Anchorage-independent colony formation
Cells (~5,000-10,000 per well) were grown as single-cell suspensions in complete medium containing 20% FBS and 50% Matrigel™ matrix on Ultra Low Cluster 96-well plates (Corning, Inc.). Embedded cells were incubated in 37°C, 5% CO2 overnight to allow matrix polymerization before topping off each well with 200 μL of complete medium. Cells were fed every seven days for a total of 21 days to allow colonies to form. Colonies were visualized by light microscopy using the lowest (4X) objective.
Cytotoxicity, cell viability, and cisplatin resistance
Cellular cytotoxicity assays were performed in tissue-culture treated 96-well plates. Cells were seeded at 5,000 – 10,000 cells per well, overnight. Serial dilutions of cisplatin (0 to 10 μM) were added to the cells and incubated for 72 h. Cell viability following cisplatin treatment was determined by CellTiter 96® MTS assay (Promega Corp., Madison, WI). Cells were incubated with MTS solution for 3 h at 37°C, 5% CO2, and the absorbance was measured at 490 nm. Percent viability was calculated relative to untreated control.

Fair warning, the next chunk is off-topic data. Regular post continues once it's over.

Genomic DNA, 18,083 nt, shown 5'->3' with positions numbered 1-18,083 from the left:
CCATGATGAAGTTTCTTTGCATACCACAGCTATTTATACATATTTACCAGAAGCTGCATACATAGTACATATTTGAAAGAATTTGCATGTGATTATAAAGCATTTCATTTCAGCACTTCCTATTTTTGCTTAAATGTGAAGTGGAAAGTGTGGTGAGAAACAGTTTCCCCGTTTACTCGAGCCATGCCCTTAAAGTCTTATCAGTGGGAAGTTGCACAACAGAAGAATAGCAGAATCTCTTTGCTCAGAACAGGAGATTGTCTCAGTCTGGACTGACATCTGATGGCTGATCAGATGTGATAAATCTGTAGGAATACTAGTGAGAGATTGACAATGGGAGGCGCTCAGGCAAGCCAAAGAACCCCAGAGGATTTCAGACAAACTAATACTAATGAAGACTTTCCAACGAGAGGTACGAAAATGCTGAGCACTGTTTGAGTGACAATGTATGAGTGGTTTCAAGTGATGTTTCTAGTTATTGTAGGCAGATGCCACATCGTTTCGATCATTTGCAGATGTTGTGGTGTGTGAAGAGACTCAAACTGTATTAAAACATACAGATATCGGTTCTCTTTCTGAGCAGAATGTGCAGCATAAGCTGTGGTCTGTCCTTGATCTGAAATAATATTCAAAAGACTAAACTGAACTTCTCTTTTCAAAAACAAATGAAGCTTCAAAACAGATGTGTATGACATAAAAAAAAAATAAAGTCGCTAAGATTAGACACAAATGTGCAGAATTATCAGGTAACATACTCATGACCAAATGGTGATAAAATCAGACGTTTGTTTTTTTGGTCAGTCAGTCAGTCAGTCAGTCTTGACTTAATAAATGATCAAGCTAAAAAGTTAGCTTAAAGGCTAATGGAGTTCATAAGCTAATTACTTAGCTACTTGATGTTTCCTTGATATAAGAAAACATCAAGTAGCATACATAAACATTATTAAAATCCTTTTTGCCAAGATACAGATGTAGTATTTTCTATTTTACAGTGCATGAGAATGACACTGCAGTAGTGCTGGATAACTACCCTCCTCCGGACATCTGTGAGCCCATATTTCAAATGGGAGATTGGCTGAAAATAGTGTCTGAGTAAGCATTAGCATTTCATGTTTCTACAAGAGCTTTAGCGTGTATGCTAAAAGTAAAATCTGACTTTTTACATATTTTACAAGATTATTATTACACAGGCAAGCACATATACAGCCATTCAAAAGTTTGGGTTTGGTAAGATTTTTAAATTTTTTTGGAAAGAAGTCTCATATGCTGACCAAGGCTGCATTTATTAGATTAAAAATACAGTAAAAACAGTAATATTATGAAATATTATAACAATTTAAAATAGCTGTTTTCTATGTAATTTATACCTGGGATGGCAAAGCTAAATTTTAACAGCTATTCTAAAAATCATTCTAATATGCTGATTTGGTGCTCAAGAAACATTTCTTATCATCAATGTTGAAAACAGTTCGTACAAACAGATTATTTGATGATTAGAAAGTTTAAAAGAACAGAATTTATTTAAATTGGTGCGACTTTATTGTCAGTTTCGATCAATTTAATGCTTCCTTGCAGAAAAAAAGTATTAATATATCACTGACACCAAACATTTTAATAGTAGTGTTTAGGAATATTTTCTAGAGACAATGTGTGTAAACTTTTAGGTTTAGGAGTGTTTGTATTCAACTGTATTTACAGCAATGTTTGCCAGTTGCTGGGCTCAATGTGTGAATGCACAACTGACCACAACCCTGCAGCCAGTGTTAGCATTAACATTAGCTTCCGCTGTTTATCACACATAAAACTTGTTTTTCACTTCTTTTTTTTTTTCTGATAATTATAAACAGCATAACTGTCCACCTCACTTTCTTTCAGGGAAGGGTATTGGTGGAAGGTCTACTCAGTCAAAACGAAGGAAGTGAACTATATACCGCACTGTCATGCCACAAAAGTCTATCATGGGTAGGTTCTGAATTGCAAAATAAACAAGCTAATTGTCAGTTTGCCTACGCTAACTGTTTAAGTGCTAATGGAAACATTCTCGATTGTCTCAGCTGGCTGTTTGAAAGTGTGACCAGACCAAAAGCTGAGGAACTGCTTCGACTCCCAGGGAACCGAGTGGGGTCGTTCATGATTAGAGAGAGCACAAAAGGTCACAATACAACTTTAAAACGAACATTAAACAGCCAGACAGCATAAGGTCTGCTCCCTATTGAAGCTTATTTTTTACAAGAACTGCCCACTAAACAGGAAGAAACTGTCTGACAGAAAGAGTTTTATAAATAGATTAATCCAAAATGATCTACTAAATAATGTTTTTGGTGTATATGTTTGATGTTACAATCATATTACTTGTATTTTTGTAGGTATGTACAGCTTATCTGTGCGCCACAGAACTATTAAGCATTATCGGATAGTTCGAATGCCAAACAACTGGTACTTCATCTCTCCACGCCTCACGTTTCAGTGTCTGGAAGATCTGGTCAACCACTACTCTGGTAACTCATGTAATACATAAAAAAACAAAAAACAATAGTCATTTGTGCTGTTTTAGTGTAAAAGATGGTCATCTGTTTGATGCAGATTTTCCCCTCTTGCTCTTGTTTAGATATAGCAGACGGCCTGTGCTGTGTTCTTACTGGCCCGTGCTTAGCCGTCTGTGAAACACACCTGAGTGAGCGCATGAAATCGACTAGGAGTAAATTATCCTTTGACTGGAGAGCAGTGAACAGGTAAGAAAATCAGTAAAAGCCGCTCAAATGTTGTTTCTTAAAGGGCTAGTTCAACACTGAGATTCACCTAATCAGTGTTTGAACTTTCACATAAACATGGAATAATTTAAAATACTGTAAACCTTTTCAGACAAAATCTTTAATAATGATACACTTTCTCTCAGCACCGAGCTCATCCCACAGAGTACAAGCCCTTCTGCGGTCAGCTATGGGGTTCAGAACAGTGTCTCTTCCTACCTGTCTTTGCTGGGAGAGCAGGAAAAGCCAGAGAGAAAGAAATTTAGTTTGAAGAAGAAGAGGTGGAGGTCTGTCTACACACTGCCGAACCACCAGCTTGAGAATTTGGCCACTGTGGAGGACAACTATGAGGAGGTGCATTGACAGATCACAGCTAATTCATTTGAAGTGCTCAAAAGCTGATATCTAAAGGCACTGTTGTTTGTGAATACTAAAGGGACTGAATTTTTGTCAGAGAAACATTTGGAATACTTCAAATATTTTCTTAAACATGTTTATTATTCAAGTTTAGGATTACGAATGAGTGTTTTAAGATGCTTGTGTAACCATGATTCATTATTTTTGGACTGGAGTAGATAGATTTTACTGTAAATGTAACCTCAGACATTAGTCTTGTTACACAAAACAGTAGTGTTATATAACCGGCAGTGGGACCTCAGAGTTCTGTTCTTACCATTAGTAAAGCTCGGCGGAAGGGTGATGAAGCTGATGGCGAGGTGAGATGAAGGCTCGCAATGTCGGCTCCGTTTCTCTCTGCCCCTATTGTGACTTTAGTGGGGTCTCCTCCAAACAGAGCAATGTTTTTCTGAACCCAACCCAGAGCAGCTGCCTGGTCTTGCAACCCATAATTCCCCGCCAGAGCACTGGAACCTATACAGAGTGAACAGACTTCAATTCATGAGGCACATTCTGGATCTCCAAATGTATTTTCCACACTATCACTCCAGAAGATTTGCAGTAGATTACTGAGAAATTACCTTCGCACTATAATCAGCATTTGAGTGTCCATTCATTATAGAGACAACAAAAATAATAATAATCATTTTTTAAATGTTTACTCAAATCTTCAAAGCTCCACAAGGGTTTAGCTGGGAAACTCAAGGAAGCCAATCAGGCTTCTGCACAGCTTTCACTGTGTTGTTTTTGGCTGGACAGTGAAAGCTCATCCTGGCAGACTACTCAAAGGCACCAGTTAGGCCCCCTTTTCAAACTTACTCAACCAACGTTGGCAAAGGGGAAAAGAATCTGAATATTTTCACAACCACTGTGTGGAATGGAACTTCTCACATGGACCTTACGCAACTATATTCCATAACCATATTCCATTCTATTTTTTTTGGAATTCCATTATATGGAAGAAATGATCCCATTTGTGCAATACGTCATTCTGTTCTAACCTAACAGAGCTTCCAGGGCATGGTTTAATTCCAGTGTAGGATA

Statistical analysis was performed using unpaired two-tailed Student’s t-test with equal variance. Comparative analysis with p-value < 0.05 was considered significant.
Siegel R, Naishadham D, Jemal A: Cancer statistics, 2013. CA Cancer J Clin. 2013, 63: 11-30. 10.3322/caac.21166
Haddad RI, Shin DM: Recent advances in head and neck cancer. N Engl J Med. 2008, 359: 1143-1154. 10.1056/NEJMra0707975
Larson JT, Adams GL, Fattah HA: Survival statistics for multiple primaries in head and neck cancer. Otolaryngol Head Neck Surg. 1990, 103: 14-24.
Leemans CR, Braakhuis BJ, Brakenhoff RH: The molecular biology of head and neck cancer. Nat Rev Cancer. 2011, 11: 9-22. 10.1038/nrc2982
Major AG, Pitty LP, Farah CS: Cancer stem cell markers in head and neck squamous cell carcinoma. Stem Cell Internat. 2013, 2013: 319489-
Henriksson E, Kjellen E, Baldetorp B, Bendahl PO, Borg A, Brun E, Mertens F, Ohlsson T, Rennstam K, Wennerberg J, Wahlberg P: Comparison of cisplatin sensitivity and the 18 F fluoro-2-deoxy 2 glucose uptake with proliferation parameters and gene expression in squamous cell carcinoma cell lines of the head and neck. J Exp Clin Canc Res. 2009, 28: 17-10.1186/1756-9966-28-17.